Allegory of Honeybees by Dominican Preacher Thomas of Cantimpré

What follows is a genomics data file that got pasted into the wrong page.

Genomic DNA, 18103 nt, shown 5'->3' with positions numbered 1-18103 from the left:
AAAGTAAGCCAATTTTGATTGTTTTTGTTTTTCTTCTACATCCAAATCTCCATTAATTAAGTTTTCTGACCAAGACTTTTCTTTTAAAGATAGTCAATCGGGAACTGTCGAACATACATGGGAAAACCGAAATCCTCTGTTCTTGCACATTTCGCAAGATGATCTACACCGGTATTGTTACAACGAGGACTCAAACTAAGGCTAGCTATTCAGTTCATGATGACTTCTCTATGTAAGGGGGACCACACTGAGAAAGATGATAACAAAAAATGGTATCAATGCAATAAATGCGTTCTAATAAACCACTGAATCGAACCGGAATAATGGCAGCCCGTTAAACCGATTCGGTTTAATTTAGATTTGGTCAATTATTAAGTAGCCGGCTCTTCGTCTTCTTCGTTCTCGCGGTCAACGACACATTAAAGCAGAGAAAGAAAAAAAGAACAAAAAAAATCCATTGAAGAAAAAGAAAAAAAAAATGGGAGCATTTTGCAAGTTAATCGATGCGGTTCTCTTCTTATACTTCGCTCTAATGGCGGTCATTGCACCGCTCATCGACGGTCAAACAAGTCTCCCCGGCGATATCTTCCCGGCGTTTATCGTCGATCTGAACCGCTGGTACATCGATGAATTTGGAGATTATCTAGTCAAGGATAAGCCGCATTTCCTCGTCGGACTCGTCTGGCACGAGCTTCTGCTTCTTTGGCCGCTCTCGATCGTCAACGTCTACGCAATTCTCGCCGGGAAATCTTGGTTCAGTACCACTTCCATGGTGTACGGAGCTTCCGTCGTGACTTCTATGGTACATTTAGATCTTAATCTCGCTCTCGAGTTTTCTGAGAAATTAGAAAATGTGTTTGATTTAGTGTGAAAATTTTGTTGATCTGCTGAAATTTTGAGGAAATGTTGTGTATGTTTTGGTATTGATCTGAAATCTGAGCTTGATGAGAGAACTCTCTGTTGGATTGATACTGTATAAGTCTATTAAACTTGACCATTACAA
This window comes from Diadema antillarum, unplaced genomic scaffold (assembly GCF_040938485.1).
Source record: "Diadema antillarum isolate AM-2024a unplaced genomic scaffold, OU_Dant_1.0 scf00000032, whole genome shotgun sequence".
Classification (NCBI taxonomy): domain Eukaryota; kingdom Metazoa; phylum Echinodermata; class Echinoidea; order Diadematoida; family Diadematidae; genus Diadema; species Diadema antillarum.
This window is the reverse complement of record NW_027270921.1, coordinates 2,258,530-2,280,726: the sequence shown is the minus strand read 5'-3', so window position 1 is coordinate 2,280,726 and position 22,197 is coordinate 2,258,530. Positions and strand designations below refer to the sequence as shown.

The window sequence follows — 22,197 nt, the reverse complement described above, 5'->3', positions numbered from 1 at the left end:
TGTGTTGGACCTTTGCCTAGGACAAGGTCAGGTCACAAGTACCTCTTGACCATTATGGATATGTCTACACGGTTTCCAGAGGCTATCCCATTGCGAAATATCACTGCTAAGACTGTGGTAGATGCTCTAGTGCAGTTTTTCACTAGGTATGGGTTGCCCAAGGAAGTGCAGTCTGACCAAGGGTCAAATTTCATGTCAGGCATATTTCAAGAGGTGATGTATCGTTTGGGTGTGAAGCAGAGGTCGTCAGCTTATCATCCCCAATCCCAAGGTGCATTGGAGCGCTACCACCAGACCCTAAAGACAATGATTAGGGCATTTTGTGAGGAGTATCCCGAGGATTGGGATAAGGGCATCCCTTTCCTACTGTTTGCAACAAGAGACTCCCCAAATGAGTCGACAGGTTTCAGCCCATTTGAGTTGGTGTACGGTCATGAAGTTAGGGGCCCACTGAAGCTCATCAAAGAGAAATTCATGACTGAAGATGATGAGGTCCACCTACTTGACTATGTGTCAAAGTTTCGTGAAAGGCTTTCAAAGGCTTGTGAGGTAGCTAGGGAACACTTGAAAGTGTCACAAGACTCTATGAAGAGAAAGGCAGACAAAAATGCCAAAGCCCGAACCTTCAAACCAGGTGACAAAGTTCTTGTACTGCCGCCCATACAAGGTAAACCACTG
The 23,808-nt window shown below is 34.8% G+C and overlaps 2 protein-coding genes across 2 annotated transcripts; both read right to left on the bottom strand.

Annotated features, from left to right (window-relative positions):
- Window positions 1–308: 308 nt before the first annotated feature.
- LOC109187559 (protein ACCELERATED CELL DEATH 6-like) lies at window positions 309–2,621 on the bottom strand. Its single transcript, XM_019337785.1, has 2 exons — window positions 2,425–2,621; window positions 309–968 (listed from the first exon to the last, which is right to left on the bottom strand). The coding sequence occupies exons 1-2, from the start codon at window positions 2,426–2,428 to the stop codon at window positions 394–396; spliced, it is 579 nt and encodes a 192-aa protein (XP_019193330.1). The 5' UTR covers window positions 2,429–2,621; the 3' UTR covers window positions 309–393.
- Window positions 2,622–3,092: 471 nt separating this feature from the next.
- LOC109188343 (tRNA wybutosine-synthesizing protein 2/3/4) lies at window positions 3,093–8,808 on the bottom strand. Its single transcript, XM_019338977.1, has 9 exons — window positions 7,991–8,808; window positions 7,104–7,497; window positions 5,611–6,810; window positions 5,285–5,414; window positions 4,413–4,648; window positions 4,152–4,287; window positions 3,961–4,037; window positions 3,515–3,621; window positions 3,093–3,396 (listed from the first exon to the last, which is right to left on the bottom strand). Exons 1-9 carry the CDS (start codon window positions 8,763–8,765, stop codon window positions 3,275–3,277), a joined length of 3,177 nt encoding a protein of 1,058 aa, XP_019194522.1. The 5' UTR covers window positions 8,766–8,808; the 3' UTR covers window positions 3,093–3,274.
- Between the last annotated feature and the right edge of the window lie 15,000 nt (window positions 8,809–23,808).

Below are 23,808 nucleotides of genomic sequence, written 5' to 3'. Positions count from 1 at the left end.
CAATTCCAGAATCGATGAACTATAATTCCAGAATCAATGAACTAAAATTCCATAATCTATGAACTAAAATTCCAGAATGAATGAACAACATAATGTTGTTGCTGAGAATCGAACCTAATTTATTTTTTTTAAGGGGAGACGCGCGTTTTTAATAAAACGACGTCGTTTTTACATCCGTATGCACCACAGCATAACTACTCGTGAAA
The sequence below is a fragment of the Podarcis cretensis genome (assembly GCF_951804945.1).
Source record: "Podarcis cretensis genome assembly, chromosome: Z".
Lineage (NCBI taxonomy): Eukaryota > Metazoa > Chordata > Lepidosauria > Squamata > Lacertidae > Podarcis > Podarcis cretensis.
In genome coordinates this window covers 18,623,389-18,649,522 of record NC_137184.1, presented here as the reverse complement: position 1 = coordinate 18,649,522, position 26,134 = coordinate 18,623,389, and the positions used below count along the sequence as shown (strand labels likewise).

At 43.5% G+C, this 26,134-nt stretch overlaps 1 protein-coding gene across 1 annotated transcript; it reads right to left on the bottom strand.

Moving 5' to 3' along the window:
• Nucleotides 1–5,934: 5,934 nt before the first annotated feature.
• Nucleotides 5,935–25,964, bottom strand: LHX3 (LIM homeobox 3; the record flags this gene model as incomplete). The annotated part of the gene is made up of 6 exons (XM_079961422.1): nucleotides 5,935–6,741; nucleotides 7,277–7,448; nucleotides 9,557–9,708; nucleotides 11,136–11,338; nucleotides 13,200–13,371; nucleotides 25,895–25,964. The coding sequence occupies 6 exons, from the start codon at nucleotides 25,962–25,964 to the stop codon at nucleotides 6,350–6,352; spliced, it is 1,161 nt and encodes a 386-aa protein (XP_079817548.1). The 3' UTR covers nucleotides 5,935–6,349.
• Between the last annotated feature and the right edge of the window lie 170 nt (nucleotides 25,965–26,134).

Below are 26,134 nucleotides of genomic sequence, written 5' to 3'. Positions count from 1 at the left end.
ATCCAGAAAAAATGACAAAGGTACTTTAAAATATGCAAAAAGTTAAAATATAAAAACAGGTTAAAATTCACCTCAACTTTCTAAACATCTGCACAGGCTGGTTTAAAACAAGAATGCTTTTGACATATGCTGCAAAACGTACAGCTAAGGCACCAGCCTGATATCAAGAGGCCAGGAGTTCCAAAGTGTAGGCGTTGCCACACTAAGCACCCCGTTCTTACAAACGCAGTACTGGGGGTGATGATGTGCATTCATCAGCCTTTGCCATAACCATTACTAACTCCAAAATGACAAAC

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Thomas of Cantimpré, Bonum universale de apibus (Liber de apibus), the behavior of bees allegorized as royal and clerical authority over human subjects. Two partial folios on vellum. Northern France or Flanders, ca. 1450: fol. 1: 219 mm x 176 mm (justification, 186 mm x 130 mm), single column, 34 lines (substantially the entire textblock); fol. 2: 216 mm x 147 mm (justification, 183 mm x 110 mm), single column, 33 lines (essentially missing a single line at top and 20 mm of text along the outer margin). Ruled in diluted ink. Decoration: fol. 1: one- and two-line miniated initials, initials tipped in red, some lemmas underlined in red, rubricated; fol. 2: initials tipped in red, some lemmas underlined in red. Text: Thomas of Cantimpré (d. 1272), a Dominican educated under Albertus Magnus in Cologne and later at the University of Paris, became a professor of theology at Leuven ca. 1240. His Bonum universale de apibus treated the habits of bees as an extended allegory of human organization under a clerical or lay ruler. The Liber de apibus considers the moral obligations of the weak and powerful in medieval political systems. Contents: fol. 1: Book 2, cap. 8 (p. 153) usibus debeant …Book 2, cap. 10 (p. 157) qui relicta (on the value of hard work); Book 2, cap. 3 (p. 131) imperio optime … Book 2, cap. 3 (p. 135) pure que [que pure MS] (on the obedience of religious); see G. Colvener, Thomae Cantipratani … Bonum Universale de Apibus (Douai, 1627). Provenance: from the paleography collection of J. P. Gumbert (d. 2016), Professor of Western Paleography and Codicology at the University of Leiden (sold Burgersdijk & Niermans, 15 November 2017 lot 1214). Condition: used as pastedowns, hence cut-down and worn as shown, small holes and losses; wrinked. A rare text to find in fragment form.


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